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Course module: USEMEGC
Economics of Global Challenges
Course infoSchedule
Course codeUSEMEGC
ECTS Credits5
Category / LevelM (Master)
Course typeCourse
Language of instructionEnglish
Offered byFaculty of Law, Economics and Governance; Graduateschool REBO; Economics of Public Policy and Management;
Contact personprof. dr. J.J. de Laat
Contactperson for the course
prof. dr. J.J. de Laat
Other courses by this lecturer
Teaching period
3  (03/02/2020 to 19/04/2020)
Teaching period in which the course begins
Time slotC: MON-afternoon, TUE-afternoon,THU-morning
Study mode
Enrolment periodfrom 28/10/2019 up to and including 24/11/2019
Course application processadministratie onderwijsinstituut
Enrolling through OSIRISYes
Enrolment open to students taking subsidiary coursesNo
Waiting listNo
Please note the prerequisites for this course at the bottom of the course description.

Global challenges, like climate change, inequality, and poverty cannot be solved from the perspective of just one discipline. Increasingly, economists are engaging in multidisciplinary collaborations and integrating insights from other disciplines to inform research and offer policy advice. And, economists are increasingly using field experiments to test what works and why in real-life settings, often working directly with policy makers. In this course, economic theory meets practice around key challenges facing the globe today, with a focus on global poverty, skills, entrepreneurship, peace & recovery, and climate change, and a focus on lower and middle income countries.
Students will first learn about impact evaluation methods, going in-depth into designing randomised control trials (RCTs), and getting an overview of quasi-experimental methods (differences-in-differences, instrumental variables, and regression discontinuity design). Students will also learn about the growing role of impact evaluations in policy discussions around global challenges and the institutional challenges to affect policy in practice.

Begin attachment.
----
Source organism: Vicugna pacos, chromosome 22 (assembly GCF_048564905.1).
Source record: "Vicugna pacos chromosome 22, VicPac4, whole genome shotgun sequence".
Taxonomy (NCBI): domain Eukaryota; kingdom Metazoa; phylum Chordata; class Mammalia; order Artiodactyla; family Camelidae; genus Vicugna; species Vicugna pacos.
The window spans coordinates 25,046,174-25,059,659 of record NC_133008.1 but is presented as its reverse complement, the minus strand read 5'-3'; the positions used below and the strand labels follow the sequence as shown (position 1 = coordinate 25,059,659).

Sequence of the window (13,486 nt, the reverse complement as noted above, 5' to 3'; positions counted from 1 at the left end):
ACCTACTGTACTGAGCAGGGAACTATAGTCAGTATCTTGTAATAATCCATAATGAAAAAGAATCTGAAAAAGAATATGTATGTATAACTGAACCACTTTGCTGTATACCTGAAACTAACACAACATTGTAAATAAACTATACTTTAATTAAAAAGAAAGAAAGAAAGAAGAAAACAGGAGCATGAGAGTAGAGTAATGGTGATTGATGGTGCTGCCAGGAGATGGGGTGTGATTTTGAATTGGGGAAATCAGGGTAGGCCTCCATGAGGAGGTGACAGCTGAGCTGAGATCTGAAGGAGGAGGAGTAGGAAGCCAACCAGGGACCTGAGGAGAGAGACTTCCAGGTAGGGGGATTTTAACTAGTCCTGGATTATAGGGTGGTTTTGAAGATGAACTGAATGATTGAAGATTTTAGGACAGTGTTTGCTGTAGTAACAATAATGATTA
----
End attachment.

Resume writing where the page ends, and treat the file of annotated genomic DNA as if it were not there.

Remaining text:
The course then covers sequentially selected global challenges, one per week. Each week starts with a macro-perspective: What is the global scale of these challenges, and how do these translate into regional differences? How can economic theory inform our understanding of these challenges? And, how are insights from other disciplines enriching our understanding? This macro perspective is then followed by a micro perspective: How can theory guide the design of policy and program interventions addressing these challenges? And, how are economists using field experiments, often in collaboration with scientists from other fields, to test policy and program effectiveness in practice, and to shed further light on the underlying mechanisms?

Learning objectives
At the end of the course the student is able to:
•         Synthesize insights from economic theory and other disciplines to inform our understanding of global challenges
•         Demonstrate an in-depth understanding of impact evaluation (IE) methods.
•         Apply knowledge of IE methods to design field experiments addressing global challenges.
•         Apply knowledge of IE methods to critically assess the IE literature.

Lectures and active class discussions based on lectures and assigned readings, including student presentations.
Assessment method
•         Midterm exam covering impact evaluation methods (40%, individual);
•         Presentation (20%, 2 people);
•         A paper laying out a detailed (funding) proposal for an impact evaluation by a multi-disciplinary research team (40%, individual).

Highly recommended entry knowledge: Empirical economics MSc Course.
In case online access is required for this course and you are not in the position to buy the access code, you are advised to contact the course coordinator for an alternative solution. Please note that access codes are not re-usable meaning that codes from second hand books do not work, as well as access codes from books with a different ISBN number. Separate or spare codes are usually not available.
Entry requirements
You must meet the following requirements
  • Enrolled for a degree programme of faculty Faculty of Law, Economics and Governance
Required materials
Reader with articles
Gertler, Paul J. et al. 2016. Impact Evaluation in Practice, Second Edition. Washington, DC: Inter-American Development Bank and World Bank.
Recommended materials
Rachel Glennerster and Kudzai Takavarasha. Running Randomized Evaluations: A Practical Guide (2013)
Abhijit Banerjee and Esther Duflo. Poor Economics: A Radical Rethinking of the Way to Fight Global Poverty
The econometric software package STATA, which is available in the computer rooms of U.S.E and also accessible through MyWorkplace.
Andrew Leigh. Randomistas: How Radical Researchers Are Changing Our World Hardcover (2018)
Collected texts
Instructional formats

Test weight40
Minimum grade1

Test weight40
Minimum grade1

Test weight20
Minimum grade1

Kies de Nederlandse taal